THE tip of a church spire blown down last winter by Storm Eunice has been replaced in a complex operation by specialists.
Video that showed the top three metres of the stonework plunging to earth at St Thomas’s, Wells, in Somerset (News, 25 February), attracted international attention in February when it was taken up by news outlets.
Stonemasons had to piece the broken fragments together so that they could carve an exact replica of the 18th-century masonry. They added additional reinforcement to prevent its falling again. The original weathervane, also damaged in the fall, was straightened as part of a project costing hundreds of thousands of pounds.
The Priest-in-Charge of the Grade II listed church, the Revd Claire Towns, said that the restoration was “a symbol of hope” for Wells. “We are hugely thankful to all those who have offered us prayers, encouragement, and support in the past few months.”
The claims director at Ecclesiastical Insurance, Jeremy Trott, which oversaw the work, said that the repairers, Sally Strachey Historic Conservation, of Wells, had contacted them immediately after seeing the video clip. He said: “Thankfully, no one was injured, and the damage was minimal. It could have been a lot worse.”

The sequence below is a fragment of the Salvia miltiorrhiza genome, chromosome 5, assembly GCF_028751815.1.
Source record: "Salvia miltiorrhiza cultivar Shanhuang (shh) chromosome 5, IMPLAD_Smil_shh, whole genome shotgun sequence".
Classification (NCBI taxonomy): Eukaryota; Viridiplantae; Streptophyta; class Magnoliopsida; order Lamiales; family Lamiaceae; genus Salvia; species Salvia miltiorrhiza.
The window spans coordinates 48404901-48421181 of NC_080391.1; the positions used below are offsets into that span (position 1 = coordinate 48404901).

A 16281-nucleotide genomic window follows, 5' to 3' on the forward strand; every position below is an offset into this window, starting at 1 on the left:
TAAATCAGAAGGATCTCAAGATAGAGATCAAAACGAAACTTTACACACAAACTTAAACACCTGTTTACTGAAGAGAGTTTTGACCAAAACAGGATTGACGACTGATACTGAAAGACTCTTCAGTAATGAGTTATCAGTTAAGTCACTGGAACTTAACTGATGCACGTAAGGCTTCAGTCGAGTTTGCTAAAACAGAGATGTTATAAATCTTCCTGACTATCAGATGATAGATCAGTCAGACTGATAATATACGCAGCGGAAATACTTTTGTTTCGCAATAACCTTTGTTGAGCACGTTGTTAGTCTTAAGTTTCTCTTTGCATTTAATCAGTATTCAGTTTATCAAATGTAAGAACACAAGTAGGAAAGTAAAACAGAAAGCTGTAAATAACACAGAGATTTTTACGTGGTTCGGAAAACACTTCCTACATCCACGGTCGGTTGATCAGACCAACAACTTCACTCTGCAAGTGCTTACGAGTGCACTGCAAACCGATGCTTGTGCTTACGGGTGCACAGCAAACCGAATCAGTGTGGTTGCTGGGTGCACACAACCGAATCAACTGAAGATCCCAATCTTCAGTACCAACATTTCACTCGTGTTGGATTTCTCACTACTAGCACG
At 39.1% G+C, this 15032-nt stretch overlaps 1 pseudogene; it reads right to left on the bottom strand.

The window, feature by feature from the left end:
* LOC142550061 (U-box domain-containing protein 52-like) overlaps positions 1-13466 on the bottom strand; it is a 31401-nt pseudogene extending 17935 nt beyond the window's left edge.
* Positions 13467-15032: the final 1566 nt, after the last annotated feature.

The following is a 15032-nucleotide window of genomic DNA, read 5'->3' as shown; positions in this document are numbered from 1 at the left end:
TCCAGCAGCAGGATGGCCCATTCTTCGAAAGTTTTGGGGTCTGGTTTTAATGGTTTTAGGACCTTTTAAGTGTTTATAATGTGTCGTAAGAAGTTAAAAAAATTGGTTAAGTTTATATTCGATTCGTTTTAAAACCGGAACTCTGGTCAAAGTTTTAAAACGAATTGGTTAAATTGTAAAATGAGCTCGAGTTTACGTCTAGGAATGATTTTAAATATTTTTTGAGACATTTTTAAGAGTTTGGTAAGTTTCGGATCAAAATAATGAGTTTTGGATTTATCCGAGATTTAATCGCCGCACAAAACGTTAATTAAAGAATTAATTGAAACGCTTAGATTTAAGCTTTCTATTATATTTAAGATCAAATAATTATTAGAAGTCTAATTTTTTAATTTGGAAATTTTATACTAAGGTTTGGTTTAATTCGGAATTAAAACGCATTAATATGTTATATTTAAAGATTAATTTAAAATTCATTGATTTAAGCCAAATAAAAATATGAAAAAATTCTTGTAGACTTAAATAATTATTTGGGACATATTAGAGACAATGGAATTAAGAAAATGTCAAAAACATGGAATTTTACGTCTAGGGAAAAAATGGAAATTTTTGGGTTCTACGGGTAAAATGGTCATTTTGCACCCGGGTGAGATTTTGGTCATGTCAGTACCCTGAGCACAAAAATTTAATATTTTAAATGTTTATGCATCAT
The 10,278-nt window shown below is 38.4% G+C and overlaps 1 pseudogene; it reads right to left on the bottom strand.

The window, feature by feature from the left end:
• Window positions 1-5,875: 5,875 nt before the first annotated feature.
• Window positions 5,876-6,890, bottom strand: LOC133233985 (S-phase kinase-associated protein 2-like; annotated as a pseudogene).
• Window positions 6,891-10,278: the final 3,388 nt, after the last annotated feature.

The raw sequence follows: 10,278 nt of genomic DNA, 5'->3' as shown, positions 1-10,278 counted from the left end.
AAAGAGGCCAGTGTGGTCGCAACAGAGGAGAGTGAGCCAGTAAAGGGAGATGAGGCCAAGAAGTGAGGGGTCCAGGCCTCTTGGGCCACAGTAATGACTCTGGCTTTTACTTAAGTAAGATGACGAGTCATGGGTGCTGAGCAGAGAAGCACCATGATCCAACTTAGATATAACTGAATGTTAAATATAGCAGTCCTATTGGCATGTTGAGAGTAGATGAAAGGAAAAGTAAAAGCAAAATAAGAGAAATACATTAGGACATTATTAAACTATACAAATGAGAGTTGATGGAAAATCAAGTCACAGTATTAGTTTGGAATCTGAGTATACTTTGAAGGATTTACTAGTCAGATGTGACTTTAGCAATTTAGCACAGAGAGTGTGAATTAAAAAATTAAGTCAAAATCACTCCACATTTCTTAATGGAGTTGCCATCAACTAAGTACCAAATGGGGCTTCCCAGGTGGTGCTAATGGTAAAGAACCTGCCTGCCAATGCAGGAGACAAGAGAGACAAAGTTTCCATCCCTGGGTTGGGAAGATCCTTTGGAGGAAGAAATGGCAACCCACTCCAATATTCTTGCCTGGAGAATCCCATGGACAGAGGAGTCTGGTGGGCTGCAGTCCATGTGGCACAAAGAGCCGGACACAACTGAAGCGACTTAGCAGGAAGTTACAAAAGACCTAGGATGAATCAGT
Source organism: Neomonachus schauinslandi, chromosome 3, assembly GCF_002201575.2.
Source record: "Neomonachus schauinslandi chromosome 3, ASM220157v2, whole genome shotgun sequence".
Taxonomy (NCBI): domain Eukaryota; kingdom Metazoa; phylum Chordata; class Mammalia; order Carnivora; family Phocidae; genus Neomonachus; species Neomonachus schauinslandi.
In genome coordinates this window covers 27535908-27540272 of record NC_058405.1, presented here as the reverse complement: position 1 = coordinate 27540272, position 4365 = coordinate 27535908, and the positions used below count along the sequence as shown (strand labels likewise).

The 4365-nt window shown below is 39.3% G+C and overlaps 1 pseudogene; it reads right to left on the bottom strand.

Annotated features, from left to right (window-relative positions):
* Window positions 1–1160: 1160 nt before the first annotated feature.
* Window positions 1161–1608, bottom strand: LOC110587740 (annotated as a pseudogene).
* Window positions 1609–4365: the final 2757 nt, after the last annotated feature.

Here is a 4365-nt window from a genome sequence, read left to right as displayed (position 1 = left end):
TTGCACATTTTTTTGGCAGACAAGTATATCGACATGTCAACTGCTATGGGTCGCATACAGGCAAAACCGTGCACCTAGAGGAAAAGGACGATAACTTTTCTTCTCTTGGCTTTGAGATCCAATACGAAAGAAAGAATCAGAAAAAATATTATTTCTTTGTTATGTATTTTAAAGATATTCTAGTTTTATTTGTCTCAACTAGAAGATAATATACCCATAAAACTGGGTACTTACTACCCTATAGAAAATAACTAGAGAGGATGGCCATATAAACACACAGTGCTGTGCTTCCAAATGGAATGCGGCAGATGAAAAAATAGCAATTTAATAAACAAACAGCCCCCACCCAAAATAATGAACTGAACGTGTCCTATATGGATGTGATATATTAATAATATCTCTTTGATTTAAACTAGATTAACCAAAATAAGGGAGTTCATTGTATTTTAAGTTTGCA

The restoration coincided with the Met Office’s publication this week of its annual list of names for the coming winter’s storm season. The list, compiled with the Irish and Dutch met offices, ranges from Antoni and Betty to Nelly and Wouter. It prompted Ecclesiastical to urge church authorities to take precautions to prevent potentially severe damage to their buildings.
They include visual checks for dangers such as overgrown vegetation, loose roof materials, and damaged guttering or blocked rainwater gullies. It also suggests checking drains in the surrounding grounds, such as access roads and car parks, to identify potential flooding risks.